What was advertised in a colonial American newspaper 250 years ago today?
“Those who have taken subscriptions of others, [send] their lists … to the Publisher.”
In the course of just a few days late in the summer of 1771, readers in New England, New York, Pennsylvania, and South Carolina encountered the same advertisement in their local newspapers. John Dunlap, a printer in Philadelphia, distributed subscription notices for his current project, “ALL THE POETICAL WRITINGS, AND SOME OTHER PIECES, of the Rev. NATHANIEL EVANS,” in order to entice customers in distant places to reserve copies of the forthcoming work. On September 2, Dunlap’s advertisement ran in the New-York Gazette and Weekly Mercury, the Pennsylvania Chronicle, and the South-Carolina and American General Gazette. Four days earlier, the same advertisement ran in the Massachusetts Gazette and Boston Weekly News-Letter and the Pennsylvania Journal.
With one exception, the advertisements featured identical copy with minor variations in format, the copy being the domain of the advertiser and decisions about design at the discretion of the compositor. The exception concerned the directions issued to prospective subscribers for submitting their names. In the newspapers published in Philadelphia, Dunlap requested “that all who are desirous of encouraging this publication, and who may not yet have subscribed, will send their names” to him directly. In addition, he asked that “those who have taken subscriptions of others,” acting as agents on Dunlap’s behalf, dispatch “their lists without loss of time to the Publisher.” In the advertisements in the other newspapers, however, he instructed subscribers to submit their names “to the Printer hereof.” Newspaper printers in other cities served as his local agents, including Richard Draper in Boston and Hugh Gaine in New York. Robert Wells, printer of the South-Carolina and American General Gazette, underscored that he was Dunlap’s local agents, revising the copy in his newspaper to instruct subscribers to “send in their Names, without Loss of Time, to ROBERT WELLS.”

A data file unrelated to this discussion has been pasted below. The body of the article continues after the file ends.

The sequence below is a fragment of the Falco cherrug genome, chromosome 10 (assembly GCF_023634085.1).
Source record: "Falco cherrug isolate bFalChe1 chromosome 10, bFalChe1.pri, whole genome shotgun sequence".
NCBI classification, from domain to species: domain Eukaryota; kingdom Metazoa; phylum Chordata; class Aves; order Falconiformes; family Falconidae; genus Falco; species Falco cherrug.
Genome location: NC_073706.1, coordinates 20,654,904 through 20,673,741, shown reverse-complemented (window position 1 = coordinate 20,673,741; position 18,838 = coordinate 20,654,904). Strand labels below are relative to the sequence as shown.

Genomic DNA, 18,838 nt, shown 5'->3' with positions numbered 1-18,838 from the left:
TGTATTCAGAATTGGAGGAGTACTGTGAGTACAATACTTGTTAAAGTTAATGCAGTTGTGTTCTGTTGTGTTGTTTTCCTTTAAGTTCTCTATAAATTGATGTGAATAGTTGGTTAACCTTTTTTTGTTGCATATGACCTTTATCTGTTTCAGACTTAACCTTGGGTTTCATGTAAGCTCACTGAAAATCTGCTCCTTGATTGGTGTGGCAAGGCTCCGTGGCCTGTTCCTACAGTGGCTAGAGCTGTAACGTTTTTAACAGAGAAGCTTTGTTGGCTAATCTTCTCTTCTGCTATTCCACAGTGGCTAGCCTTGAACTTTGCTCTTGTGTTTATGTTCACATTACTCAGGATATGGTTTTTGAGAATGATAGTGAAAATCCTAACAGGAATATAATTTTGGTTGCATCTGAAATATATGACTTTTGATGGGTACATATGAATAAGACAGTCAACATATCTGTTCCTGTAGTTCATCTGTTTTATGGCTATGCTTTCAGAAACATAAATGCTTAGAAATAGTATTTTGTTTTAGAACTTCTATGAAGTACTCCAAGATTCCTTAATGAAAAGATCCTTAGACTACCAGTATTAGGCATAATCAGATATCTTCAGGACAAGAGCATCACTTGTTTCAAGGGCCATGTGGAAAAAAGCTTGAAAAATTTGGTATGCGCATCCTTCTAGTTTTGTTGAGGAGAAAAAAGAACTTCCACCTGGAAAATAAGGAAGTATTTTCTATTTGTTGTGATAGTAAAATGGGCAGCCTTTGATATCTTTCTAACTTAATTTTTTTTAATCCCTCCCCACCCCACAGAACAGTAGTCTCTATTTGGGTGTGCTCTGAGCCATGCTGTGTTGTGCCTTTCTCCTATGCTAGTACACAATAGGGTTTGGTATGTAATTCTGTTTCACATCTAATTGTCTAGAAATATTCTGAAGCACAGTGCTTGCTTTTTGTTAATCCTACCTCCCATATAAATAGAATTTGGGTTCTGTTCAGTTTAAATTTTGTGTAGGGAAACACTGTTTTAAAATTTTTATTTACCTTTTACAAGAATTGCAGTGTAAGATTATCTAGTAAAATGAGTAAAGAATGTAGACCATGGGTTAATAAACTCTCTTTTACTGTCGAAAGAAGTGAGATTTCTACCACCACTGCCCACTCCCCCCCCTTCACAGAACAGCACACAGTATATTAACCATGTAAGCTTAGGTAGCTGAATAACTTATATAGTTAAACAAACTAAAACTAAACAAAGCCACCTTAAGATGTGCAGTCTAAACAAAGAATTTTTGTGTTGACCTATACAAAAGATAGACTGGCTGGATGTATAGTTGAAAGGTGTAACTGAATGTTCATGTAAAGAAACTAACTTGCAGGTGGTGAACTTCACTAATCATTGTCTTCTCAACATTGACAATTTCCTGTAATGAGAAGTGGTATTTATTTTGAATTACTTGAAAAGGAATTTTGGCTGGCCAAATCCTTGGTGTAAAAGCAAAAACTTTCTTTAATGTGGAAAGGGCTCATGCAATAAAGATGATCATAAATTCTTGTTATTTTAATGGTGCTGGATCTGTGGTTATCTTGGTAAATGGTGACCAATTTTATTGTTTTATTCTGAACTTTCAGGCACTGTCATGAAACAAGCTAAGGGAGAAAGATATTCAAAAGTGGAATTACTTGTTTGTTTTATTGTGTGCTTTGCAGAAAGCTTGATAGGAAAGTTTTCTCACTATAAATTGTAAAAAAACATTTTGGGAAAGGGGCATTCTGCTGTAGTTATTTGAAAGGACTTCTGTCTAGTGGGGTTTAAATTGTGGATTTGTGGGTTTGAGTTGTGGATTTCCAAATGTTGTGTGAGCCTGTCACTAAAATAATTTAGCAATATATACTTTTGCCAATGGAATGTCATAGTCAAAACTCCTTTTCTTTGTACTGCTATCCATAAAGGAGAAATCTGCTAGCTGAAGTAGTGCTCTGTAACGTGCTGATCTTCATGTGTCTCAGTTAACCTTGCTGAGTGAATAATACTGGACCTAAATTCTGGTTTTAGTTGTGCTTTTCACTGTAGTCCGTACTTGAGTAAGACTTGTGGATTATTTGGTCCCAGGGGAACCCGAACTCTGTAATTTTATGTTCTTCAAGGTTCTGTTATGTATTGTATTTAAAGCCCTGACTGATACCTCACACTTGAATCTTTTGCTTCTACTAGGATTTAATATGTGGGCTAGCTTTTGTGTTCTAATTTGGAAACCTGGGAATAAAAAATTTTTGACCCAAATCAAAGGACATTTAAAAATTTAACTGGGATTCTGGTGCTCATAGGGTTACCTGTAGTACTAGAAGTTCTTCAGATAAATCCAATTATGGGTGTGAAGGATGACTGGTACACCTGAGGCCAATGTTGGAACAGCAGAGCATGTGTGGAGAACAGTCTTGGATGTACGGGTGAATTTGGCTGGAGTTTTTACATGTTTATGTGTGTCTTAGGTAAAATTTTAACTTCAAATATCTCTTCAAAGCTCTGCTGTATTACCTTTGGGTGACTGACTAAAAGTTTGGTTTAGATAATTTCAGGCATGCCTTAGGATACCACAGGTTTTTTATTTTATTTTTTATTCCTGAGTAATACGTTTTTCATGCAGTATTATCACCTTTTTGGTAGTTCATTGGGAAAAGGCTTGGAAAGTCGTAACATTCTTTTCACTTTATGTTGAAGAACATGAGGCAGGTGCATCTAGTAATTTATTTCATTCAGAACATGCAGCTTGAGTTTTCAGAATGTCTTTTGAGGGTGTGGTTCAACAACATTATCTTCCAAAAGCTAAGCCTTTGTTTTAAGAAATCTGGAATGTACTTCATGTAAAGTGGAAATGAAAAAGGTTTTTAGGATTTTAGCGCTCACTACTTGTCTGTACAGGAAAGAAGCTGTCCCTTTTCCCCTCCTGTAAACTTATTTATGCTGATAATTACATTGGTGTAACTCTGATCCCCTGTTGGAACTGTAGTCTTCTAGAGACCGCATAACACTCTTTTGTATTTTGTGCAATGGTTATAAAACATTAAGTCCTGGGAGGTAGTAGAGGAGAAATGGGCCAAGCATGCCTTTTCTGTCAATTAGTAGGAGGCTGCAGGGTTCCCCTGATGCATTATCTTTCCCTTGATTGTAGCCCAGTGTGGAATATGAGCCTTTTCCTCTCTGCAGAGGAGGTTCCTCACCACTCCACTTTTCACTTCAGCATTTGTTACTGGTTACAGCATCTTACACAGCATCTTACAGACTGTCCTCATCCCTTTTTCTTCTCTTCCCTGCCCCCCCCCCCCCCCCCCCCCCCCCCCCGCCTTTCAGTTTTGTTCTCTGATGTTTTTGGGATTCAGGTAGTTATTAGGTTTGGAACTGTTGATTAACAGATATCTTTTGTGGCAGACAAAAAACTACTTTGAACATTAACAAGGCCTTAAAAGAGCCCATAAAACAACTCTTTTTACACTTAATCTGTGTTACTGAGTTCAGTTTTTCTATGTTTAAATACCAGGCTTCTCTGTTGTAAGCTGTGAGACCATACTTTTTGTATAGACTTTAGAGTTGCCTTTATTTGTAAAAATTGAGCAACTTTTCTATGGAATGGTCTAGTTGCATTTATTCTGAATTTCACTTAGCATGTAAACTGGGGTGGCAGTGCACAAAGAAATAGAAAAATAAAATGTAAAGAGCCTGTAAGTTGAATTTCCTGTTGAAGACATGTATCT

Dunlap did not rely merely on generating demand among local customers when he published “THE POETICAL WRITINGS … of the Rev. NATHANIEL EVANS.” Instead, he inserted subscription notices in newspapers published in the largest cities in the colonies, hoping to incite greater interest in the project and attract additional buyers. In the process, he recruited other printers to act as local agents who collected subscriptions on his behalf. He created a network of associates that extended from New England to South Carolina as part of his marketing campaign.